Living with neurological disorders can be full of challenges for both children and adults. The good news is that life with these disorders can still be filled with joy and adventure. It just takes some creative thinking and flexibility to get there, and that’s what I’m here to help with! Visit me on my own site, brittanyfichterwrites.com, if you want to know more!
Tourette Syndrome, despite all the information we’ve gained in the last 15 years, is still a hard topic to find information on. Unfortunately, the media has chosen to pick out the parts of the disorder that it deems funny, and the rest of the information seems tucked away in textbooks on dusty corners of doctors’ desks.
Well, no more. Here is the third of 10 questions that touch on topics I’ve talked about with parents of children (and individuals) with Tourettes multiple times. You want a quick, easy answer to share with someone who doesn’t understand? Hopefully, I’ll have it right here as part of this series!
In case you missed them, here are links to the first two parts:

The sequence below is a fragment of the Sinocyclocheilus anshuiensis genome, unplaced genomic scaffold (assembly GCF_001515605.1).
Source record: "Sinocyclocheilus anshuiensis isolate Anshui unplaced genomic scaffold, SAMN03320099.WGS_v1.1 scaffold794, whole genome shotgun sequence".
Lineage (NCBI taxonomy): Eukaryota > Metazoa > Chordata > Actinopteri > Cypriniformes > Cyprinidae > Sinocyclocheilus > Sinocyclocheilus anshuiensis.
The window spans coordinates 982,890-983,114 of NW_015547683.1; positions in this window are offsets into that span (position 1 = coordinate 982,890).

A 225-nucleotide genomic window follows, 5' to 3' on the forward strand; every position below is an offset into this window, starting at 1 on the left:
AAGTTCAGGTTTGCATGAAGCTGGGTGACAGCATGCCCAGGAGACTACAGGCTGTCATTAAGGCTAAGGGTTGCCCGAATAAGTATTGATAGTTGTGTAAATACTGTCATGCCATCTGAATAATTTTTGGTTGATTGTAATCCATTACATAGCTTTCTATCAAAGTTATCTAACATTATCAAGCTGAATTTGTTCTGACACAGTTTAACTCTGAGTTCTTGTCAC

Also, if you want more information about a certain topic, I’ve linked related posts underneath each answer. My related posts will have more sources that you can look up on the topic if you so desire.
Can’t You Just Stop?
Imagine you have a told, the kind where you have that really annoying little cough, the kind that happens every 30 seconds. Now remember what it feels like to try and stop that cough. You might be able to suppress is for an minute, maybe two. But eventually, you’ll have to cough, and when you do, you’re going to have a coughing fit.
That’s exactly what it feels like to suppress ticcing. If I think about it, I can often suppress my tics (The length of time depends on how strong the tics are that day.), but when I’m done, I’m going to pay for it afterward, often when I get home or back in the car. So when people tell children with tics, “Can’t you just stop?!” there’s a good chance they probably can’t.
For more information, see: Tourettes Isn’t Always Obvious: The Hidden Struggle